"Additionally, higher levels of transcripts for antimicrobial molecules such as cathelicidin (Camp) (section XI Table 1) and lactotransferrin (Ltf) (section XII Table 1) were detected. Human cathelicidin has been reported to inactivate adenoviruses  and lactotransferrin to mediate entry of adenovirus subtype 5 virus into cells . The only chemokine-related genes more highly expressed in spleen i.d. "
[Show abstract][Hide abstract] ABSTRACT: Immunization of BALB/c mice with a recombinant adenovirus expressing Mycobacterium tuberculosis (M. tuberculosis) antigen 85A (Ad85A) protects against aerosol challenge with M. tuberculosis only when it is administered intra-nasally (i.n.). Immunization with Ad85A induces a lung-resident population of activated CD8 T cells that is antigen dependent, highly activated and mediates protection by early inhibition of M. tuberculosis growth. In order to determine why the i.n. route is so effective compared to parenteral immunization, we used microarray analysis to compare gene expression profiles of pulmonary and splenic CD8 T cells after i.n. or intra-dermal (i.d.) immunization.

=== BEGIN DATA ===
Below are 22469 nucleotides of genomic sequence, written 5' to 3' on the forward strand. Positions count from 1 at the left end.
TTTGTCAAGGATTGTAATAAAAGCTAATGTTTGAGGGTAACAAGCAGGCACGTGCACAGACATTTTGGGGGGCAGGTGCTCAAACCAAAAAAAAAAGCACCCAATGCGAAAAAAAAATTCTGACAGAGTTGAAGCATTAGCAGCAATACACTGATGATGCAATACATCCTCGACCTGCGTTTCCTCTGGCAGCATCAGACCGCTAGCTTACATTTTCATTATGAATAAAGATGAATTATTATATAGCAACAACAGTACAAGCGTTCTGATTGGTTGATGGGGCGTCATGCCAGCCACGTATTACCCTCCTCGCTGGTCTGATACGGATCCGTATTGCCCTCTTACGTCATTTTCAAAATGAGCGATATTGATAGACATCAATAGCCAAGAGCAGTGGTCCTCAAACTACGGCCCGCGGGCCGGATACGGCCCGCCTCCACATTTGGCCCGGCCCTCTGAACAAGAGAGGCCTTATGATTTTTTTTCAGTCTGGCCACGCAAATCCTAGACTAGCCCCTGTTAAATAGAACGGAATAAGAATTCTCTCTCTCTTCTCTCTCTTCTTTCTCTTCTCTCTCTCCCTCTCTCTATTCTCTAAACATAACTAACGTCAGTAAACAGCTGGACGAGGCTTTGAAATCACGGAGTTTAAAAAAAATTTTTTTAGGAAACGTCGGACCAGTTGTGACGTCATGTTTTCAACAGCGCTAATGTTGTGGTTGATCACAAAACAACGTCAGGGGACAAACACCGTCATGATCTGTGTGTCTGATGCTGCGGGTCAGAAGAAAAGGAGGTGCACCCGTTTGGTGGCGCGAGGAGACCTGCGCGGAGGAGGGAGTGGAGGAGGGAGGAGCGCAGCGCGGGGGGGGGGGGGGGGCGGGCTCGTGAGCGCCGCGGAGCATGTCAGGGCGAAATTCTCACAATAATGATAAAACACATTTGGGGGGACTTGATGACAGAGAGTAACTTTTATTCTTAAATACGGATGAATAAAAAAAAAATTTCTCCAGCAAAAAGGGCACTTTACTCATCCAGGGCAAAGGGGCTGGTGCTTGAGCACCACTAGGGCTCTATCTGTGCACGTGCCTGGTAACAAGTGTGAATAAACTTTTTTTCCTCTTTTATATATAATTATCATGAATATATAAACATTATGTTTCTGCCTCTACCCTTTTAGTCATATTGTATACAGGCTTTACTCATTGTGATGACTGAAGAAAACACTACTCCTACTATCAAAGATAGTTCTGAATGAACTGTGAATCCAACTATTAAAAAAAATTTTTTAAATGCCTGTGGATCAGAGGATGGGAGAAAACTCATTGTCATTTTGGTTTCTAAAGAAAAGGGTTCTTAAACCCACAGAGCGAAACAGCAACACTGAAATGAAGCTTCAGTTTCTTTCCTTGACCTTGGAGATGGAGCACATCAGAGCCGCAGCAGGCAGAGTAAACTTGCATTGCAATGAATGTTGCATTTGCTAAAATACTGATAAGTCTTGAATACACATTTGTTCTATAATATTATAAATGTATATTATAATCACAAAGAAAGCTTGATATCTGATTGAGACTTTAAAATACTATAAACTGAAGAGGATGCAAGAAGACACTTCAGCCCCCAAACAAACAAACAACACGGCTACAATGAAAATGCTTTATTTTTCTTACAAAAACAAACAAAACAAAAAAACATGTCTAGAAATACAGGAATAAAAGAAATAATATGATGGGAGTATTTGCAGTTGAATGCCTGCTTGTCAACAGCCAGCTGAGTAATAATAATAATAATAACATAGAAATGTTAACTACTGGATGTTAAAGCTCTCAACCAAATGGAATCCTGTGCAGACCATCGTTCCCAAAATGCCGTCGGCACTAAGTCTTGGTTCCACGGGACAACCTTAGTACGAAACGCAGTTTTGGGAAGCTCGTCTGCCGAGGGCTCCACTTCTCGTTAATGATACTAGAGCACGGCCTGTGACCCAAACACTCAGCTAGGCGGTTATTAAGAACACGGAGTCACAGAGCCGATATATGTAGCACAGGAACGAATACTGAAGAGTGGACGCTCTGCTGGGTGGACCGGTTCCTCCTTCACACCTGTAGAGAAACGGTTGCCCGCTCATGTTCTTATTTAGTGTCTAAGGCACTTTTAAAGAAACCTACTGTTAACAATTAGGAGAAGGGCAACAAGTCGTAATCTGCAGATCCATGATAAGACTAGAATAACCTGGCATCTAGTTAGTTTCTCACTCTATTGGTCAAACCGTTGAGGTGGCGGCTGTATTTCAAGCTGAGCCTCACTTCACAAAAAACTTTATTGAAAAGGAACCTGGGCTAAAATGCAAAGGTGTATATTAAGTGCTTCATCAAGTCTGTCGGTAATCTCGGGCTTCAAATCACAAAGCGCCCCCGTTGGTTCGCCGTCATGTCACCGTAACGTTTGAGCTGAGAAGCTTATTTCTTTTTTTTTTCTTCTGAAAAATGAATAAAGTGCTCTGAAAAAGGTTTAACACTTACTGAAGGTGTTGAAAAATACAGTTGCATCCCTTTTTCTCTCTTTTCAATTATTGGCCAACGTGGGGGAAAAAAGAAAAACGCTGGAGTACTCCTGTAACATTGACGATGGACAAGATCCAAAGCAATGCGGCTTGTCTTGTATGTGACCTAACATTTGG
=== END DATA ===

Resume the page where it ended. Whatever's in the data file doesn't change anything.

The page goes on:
Total RNA from CD8 T cells was isolated from lungs or spleens of mice immunized with Ad85A by the i.n. or i.d. route. The gene profiles generated from each condition were compared. Statistically significant (p ≤ 0.05) differentially expressed genes were analyzed to determine if they mapped to particular molecular functions, biological processes or pathways using Gene Ontology and Panther DB mapping tools.
CD8 T cells from lungs of i.n. immunized mice expressed a large number of chemokines chemotactic for resting and activated T cells as well as activation and survival genes. Lung lymphocytes from i.n. immunized mice also express the chemokine receptor gene Cxcr6, which is thought to aid long-term retention of antigen-responding T cells in the lungs. Expression of CXCR6 on CD8 T cells was confirmed by flow cytometry.
Our microarray analysis represents the first ex vivo study comparing gene expression profiles of CD8 T cells isolated from distinct sites after immunization with an adenoviral vector by different routes. It confirms earlier phenotypic data indicating that lung i.n. cells are more activated than lung i.d. CD8 T cells. The sustained expression of chemokines and activation genes enables CD8 T cells to remain in the lungs for extended periods after i.n. immunization. This may account for the early inhibition of M. tuberculosis growth observed in Ad85A i.n. immunized mice and explain the effectiveness of i.n. compared to parenteral immunization with this viral vector.
BMC Medical Genomics 10/2010; 3(1):46. DOI:10.1186/1755-8794-3-46 · 2.87 Impact Factor